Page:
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  WWF website, 26 May 05
ASEAN combats illegal wildlife trade in Southeast Asia

26 May 2005 Jakarta, Indonesia – In an unprecedented move against Southeast Asia’s illegal and unsustainable trade in wildlife, delegates from the ten members of the Association of Southeast Asian Nations (ASEAN) have agreed upon a five-year action plan to combat threats to the region’s rich biological diversity.

“It is extremely encouraging to see the action plan already in place,” said James Compton, TRAFFIC Southeast Asia’s Regional Director.

“It is an ambitious programme of work, but if the leadership shown by the ASEAN countries can be matched by some of the region’s key consumer partners in East Asia, Europe, and North America, there is incredible potential to achieve large-scale partnerships that can impact both biodiversity conservation and sustainable development in the Asian region.”

The illegal and unsustainable trade in wild animals and plants in the region continues to drive critical threats to the survival of a large number of threatened species.

Birds and reptiles for the pet trade, luxury items made of ivory and hawksbill turtle shell products, as well as highly-valued medicines such as musk, tiger bone and ginseng are all in high demand as the economic growth in the wider Asian region has continued to increase.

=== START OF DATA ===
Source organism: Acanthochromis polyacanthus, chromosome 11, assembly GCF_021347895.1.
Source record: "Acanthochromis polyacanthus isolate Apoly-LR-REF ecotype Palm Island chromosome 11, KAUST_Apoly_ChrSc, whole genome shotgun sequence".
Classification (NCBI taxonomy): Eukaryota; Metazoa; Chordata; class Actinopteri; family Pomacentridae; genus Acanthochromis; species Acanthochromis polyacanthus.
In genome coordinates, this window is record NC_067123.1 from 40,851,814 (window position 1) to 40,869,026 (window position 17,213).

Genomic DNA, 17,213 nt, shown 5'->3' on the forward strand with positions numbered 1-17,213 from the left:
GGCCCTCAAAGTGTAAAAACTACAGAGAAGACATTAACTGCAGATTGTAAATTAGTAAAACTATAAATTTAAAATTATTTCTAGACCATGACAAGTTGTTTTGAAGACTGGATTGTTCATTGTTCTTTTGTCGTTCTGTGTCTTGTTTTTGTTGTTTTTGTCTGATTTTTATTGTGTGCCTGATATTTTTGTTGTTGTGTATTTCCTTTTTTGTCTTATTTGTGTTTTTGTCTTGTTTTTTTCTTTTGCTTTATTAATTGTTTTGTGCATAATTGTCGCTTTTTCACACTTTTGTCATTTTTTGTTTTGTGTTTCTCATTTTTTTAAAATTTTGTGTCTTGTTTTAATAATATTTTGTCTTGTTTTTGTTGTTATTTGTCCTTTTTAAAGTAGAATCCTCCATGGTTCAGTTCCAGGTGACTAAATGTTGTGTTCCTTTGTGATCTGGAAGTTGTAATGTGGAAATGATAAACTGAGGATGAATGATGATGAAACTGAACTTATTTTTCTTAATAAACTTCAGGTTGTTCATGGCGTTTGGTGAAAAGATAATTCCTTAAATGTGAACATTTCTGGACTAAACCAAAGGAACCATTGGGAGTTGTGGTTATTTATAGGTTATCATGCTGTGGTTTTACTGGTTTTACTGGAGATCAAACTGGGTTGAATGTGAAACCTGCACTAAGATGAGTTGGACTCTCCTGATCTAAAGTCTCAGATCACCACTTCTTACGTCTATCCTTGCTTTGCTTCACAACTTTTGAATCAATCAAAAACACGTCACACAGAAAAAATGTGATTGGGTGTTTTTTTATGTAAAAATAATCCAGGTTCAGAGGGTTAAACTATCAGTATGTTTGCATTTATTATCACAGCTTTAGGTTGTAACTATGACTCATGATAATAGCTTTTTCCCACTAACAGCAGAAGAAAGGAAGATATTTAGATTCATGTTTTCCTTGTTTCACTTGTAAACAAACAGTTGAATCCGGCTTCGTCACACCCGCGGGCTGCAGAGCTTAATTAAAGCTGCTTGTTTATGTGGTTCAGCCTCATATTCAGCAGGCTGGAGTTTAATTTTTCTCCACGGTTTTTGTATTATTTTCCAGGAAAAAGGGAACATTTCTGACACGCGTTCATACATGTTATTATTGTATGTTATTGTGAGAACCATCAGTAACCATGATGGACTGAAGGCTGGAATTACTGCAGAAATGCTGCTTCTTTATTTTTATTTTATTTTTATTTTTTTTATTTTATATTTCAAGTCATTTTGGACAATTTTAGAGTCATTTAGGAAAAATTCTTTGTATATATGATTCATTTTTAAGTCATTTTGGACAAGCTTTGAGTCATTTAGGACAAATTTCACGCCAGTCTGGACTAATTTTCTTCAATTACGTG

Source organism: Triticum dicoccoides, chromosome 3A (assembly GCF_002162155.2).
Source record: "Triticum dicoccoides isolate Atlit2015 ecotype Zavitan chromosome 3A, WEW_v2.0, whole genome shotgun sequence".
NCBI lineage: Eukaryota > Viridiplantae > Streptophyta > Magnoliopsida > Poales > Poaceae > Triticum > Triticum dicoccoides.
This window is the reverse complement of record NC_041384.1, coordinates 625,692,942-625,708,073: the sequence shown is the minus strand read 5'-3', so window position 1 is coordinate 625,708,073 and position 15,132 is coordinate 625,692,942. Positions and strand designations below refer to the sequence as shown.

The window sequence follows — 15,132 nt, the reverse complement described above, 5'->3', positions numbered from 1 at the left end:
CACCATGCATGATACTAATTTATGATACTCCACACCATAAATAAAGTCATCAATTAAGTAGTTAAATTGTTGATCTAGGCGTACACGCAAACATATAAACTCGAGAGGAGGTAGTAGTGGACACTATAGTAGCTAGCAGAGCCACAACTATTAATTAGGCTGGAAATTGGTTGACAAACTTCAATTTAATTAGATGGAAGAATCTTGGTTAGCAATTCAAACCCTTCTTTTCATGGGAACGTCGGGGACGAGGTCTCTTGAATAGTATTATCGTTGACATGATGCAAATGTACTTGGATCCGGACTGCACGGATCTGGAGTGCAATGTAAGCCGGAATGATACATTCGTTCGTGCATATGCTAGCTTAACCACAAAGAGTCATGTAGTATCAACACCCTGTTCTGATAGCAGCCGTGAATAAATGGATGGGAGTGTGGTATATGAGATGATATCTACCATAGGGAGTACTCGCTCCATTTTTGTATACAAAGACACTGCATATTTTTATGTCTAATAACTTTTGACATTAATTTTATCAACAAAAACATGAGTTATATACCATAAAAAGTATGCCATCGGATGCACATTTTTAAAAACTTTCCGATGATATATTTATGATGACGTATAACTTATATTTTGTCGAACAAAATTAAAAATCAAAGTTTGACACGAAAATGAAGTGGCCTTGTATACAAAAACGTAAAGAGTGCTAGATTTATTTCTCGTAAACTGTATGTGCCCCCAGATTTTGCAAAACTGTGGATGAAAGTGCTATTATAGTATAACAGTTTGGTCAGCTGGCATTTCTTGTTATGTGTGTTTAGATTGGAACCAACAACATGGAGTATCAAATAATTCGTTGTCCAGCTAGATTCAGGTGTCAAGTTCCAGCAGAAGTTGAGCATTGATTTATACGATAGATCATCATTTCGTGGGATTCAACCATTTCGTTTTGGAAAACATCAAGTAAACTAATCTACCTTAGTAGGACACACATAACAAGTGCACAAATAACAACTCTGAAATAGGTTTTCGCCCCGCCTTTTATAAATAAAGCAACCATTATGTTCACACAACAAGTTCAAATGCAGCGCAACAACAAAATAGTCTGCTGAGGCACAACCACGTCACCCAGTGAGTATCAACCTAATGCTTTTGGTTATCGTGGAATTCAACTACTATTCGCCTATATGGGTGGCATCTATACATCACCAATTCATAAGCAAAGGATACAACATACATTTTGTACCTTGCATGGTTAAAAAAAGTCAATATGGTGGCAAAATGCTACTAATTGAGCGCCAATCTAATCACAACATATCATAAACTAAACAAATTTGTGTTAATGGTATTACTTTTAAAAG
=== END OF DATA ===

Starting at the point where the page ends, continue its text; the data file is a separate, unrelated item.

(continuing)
Recent seizures of smuggled species listed under the UN's Convention on International Trade in Endangered Species of Wild Fauna and Flora (CITES) in a number of countries such as Indonesia, Malaysia, Singapore, and Vietnam illustrate not only increased enforcement effort in these countries, but the persistently large volume of illegal wildlife trade in Southeast Asia.

The newly endorsed ASEAN Regional Action Plan on Trade in Wild Fauna and Flora provides a solid framework agreement for collaboration between the ten member countries.

Specifically, it addresses common issues of enhanced law enforcement networking, inter-agency co-operation, strengthened national legislation, and increasing the availability of scientific information to guide wildlife trade management by CITES authorities.

“This initiative is remarkable because of the diversity of nations involved, and the tremendous commitment and cooperation this shows to focus together on the wildlife trade," said Dr Susan Lieberman, Director of the WWF Global Species Programme.

The regional Action Plan also prioritizes engagement with civil society to raise awareness of issues of legality and sustainability with industry groups, traders, and local communities involved in wildlife trade.

“Mainstreaming these issues should ensure that legal and sustainable trade is prioritized at the national levels in ASEAN member countries,” said Dr Samedi from Indonesia's CITES Management Authority, which hosted the special meeting of the ASEAN experts group.

“Cracking down on illegal trade will require cooperation not only between ASEAN countries, but will depend on strong links with the region’s major trading partners.”

ASEAN Wildlife Trade Initiative on the TRAFFIC website
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